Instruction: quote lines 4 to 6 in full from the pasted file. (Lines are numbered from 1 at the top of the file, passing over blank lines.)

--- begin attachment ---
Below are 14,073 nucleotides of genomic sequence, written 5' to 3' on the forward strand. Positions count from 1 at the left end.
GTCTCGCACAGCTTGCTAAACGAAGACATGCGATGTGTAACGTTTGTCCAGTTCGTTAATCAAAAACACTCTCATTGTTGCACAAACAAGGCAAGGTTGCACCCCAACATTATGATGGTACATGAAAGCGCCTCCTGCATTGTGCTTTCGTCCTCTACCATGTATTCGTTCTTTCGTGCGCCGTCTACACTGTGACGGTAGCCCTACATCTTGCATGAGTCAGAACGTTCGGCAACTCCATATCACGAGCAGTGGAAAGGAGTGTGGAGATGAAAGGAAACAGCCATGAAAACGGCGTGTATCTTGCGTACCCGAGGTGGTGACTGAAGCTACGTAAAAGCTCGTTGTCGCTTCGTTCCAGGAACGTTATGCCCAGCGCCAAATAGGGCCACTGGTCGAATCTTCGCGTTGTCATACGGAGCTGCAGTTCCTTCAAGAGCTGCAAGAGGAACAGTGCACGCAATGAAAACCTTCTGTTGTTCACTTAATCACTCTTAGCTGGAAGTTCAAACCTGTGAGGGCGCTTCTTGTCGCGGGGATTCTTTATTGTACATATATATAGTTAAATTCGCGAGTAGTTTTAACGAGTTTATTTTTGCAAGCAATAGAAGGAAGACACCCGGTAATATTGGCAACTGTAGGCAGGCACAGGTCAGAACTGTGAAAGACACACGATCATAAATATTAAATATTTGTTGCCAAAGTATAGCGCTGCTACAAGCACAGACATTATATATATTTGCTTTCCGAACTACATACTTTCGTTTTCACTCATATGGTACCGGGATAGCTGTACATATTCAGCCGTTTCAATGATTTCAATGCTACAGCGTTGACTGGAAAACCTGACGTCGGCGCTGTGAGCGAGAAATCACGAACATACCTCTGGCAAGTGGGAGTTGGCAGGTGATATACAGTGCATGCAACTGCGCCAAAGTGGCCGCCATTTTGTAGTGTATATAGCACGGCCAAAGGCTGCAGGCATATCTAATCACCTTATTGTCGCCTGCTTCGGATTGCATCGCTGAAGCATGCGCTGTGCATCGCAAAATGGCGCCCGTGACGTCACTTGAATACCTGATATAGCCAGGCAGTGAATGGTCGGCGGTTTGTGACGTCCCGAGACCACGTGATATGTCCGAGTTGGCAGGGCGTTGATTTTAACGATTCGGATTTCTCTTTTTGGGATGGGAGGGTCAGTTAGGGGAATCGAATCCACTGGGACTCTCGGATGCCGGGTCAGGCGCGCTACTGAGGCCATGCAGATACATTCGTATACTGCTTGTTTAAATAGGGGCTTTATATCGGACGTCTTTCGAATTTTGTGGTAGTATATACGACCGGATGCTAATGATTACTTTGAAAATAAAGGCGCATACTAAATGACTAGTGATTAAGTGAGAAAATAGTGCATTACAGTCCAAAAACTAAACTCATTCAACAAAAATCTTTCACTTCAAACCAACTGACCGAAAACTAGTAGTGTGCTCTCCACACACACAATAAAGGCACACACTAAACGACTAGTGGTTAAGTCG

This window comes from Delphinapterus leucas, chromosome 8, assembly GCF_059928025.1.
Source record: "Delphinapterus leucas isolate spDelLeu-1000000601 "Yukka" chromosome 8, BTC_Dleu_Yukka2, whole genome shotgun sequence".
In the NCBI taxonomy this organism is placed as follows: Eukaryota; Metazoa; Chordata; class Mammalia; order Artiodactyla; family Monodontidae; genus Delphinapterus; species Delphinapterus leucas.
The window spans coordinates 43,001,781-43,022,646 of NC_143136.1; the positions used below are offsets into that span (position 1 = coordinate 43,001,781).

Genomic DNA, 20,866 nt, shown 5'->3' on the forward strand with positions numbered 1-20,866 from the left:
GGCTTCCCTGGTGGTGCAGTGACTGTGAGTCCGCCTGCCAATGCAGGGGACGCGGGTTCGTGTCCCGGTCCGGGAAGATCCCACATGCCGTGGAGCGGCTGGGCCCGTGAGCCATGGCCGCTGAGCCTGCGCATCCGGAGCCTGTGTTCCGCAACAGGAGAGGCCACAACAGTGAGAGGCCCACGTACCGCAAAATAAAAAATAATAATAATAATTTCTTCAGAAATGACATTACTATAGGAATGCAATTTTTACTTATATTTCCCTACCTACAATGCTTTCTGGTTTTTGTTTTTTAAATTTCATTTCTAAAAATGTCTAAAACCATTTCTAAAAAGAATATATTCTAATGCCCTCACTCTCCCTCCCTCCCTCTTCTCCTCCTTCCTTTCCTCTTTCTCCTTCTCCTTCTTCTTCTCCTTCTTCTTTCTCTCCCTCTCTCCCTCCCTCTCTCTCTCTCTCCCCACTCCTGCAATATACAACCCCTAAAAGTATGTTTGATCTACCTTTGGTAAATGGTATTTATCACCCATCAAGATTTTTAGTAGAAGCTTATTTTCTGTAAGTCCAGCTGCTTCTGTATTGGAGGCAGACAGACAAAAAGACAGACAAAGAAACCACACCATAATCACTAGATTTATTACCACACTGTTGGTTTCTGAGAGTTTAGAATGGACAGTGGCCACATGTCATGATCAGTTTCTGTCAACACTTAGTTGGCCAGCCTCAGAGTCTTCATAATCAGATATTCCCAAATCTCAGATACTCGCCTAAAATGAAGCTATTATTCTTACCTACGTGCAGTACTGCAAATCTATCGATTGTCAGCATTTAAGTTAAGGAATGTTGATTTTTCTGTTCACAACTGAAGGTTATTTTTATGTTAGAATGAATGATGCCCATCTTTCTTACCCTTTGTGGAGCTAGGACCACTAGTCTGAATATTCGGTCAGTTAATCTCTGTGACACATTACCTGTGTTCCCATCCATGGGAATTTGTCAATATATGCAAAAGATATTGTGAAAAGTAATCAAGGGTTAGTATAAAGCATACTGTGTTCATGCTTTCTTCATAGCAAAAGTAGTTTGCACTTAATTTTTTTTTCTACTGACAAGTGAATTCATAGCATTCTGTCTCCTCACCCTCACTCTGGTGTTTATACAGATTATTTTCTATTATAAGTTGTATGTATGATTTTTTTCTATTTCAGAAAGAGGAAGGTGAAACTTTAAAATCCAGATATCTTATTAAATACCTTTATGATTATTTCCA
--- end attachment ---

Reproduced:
Source record: "Delphinapterus leucas isolate spDelLeu-1000000601 "Yukka" chromosome 8, BTC_Dleu_Yukka2, whole genome shotgun sequence".
In the NCBI taxonomy this organism is placed as follows: Eukaryota; Metazoa; Chordata; class Mammalia; order Artiodactyla; family Monodontidae; genus Delphinapterus; species Delphinapterus leucas.
The window spans coordinates 43,001,781-43,022,646 of NC_143136.1; the positions used below are offsets into that span (position 1 = coordinate 43,001,781).